Friday 1 May 2020

Review by Jon Wilkins of "Fragmentary Lives: Three Novellas" by Philip Tew

It is a truism that all children should be grateful to their parents; it is not often we hear the reverse of that. Philip Tew should be pleased that his son advised him to refresh his manuscripts and add a third short story to the collection that has been published as Fragmentary Lives.

Here are three novellas, three very different aspects of a life, three versions of how life can twist and turn, bring us down or build us up. These are three stories well worth reading in isolation or more importantly together.

For me the middle story, “Swimming the Goldfish Bowl” is the stand out. It is a visceral description of a man's downfall. Luke has no idea that he is the victim in a tale of sex, abuse and kidnapping. He has no reason to conclude he is being used by a woman with her own agenda, no idea that his world can be so easily be brought crashing down. This seems to me to be the ideal building block of a full length crime or mystery thriller - a start to what could be an outstanding plot with so many outcomes possible. The denouement is both shocking and questioning, surely the perfect short story that has the reader pleading to know more.

The final novella "After the Revolution (Failed to Materialize)" is a visceral tale of a life lived, mistakes made and wrong turns taken. It is a withering account of the years of Thatcher and how the Hard Left failed in its attempt to gain power. Disillusionment is rife in this piece as we see how relationships can break down so easily despite the well-meaning of the participants. It is all so real, the accounts of partnerships foundering for so many reasons and of mistakes made in choices taken. This is a real-life account of how things don’t always work our for the best, yet an account that gives us a little hope as the writer comes full circle in his search for contentment. The beauty of “After the Revolution” is that we can meet protagonist Jim Dent again in Tew’s outstanding first novel Afterlives (reviewed here).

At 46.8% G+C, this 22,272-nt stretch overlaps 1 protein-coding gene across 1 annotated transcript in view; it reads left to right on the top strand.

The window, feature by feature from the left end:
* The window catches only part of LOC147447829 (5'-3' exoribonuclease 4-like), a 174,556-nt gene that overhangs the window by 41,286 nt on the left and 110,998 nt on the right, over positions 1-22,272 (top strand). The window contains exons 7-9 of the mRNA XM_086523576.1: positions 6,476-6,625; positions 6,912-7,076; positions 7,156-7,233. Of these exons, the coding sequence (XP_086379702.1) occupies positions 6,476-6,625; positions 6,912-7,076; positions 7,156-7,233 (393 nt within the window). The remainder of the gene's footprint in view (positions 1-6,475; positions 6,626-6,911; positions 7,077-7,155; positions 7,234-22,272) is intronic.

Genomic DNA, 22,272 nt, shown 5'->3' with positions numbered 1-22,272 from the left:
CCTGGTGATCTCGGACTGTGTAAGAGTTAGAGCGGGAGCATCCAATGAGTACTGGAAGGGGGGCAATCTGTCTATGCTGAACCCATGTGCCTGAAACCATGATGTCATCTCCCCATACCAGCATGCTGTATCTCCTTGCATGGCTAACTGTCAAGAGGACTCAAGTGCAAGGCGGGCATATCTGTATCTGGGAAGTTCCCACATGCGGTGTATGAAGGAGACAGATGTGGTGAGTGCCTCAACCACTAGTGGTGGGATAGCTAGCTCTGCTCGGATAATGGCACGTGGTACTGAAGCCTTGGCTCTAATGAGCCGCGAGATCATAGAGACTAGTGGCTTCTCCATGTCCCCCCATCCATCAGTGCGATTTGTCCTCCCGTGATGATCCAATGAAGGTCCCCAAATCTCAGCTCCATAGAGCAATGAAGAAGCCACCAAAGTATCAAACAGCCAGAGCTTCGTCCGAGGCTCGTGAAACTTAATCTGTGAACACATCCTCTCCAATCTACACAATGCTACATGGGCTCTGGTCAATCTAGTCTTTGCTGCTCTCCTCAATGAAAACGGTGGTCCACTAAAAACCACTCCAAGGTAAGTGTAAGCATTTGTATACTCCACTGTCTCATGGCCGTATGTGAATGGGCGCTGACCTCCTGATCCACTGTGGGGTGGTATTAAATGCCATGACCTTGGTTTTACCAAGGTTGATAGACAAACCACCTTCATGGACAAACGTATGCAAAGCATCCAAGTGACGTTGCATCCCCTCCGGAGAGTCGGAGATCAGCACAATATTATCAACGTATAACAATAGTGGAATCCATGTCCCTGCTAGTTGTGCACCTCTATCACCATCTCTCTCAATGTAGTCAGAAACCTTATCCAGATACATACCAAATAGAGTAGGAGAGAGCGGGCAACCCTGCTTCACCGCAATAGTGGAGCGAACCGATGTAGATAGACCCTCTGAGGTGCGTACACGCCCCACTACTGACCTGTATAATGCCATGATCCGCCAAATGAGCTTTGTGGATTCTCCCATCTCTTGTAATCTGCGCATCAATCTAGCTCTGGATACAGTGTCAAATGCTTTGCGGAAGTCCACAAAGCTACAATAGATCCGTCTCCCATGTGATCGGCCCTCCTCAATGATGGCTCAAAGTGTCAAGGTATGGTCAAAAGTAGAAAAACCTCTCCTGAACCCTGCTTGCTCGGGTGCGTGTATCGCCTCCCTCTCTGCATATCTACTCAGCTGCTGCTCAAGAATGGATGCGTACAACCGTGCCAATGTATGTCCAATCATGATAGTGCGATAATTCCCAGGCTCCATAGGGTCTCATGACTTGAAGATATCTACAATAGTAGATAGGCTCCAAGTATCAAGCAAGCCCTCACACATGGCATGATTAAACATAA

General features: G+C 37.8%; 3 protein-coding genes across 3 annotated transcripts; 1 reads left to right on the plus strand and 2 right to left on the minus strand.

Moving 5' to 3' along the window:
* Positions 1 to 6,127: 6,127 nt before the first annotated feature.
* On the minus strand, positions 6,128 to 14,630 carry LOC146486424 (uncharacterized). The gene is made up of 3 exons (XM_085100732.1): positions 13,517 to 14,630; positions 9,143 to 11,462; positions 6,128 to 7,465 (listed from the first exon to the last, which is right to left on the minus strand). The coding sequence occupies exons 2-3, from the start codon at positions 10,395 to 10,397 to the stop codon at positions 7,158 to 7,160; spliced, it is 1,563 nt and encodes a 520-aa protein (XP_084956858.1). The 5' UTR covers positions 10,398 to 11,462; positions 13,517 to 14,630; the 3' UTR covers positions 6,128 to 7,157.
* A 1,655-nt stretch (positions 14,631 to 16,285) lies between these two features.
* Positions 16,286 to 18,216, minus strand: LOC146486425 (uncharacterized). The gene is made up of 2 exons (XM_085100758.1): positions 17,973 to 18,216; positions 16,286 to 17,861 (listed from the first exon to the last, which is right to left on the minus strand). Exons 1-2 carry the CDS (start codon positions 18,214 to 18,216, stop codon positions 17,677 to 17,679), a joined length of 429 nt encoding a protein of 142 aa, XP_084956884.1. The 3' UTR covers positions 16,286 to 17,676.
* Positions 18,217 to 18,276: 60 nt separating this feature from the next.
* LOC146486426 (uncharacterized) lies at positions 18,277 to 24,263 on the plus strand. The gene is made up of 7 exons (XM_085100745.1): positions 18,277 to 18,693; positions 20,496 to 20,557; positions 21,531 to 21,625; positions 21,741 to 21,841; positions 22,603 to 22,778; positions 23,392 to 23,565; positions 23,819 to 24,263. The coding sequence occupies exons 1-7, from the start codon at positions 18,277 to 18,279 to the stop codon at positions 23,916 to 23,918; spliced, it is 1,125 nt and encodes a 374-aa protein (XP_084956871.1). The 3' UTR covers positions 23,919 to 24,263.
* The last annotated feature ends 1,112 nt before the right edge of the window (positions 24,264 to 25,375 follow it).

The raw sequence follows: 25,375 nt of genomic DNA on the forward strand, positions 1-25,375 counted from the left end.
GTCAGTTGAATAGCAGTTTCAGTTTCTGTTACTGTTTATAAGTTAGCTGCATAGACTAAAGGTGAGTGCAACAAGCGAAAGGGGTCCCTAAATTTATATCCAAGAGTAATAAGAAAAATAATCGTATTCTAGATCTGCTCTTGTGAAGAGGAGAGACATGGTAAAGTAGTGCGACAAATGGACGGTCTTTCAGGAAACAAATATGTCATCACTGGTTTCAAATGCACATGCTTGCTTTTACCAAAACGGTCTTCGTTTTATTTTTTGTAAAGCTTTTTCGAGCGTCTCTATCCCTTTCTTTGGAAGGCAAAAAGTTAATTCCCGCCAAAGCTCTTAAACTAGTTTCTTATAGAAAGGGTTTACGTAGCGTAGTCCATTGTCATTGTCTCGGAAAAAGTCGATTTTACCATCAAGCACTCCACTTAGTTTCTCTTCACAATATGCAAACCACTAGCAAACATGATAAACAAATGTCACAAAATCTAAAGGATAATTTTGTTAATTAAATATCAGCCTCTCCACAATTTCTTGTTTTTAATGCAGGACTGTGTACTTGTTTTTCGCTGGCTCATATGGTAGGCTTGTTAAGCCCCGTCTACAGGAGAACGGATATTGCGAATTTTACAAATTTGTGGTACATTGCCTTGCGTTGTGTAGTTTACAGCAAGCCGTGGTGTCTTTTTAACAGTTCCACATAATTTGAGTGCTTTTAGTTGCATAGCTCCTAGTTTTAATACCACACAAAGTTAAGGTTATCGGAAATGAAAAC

The first novella “Another Long Weekend” skirts around romance and infatuation as we see how relationships grow and fail. Friendship is at the centre of the story and how the writer takes advantages of friendships at all levels whilst being taken advantage of himself. It is the story of a life that we can all recognise and want to know more about. 

Life is fragmentary and these pieces can join together or be shaken apart. The novellas throw all the pieces up into the air and we wait as we turn each page to find where they have landed and what effect they will have on the protagonists. This is the final conceit of the three novellas. We are left engaged and don’t want the stories to end. We are being invited into Tew’s world and we want more as a result of this invitation.

About the reviewer
Jon Wilkins is sixty-three. He has a gorgeous wife Annie and two beautiful sons, and loves to write. He is a retired teacher, lapsed Waterstones’ bookseller and former Basketball Coach. He taught PE and English for twenty years and coached women’s basketball for over thirty years.  He has always loved books and reading.

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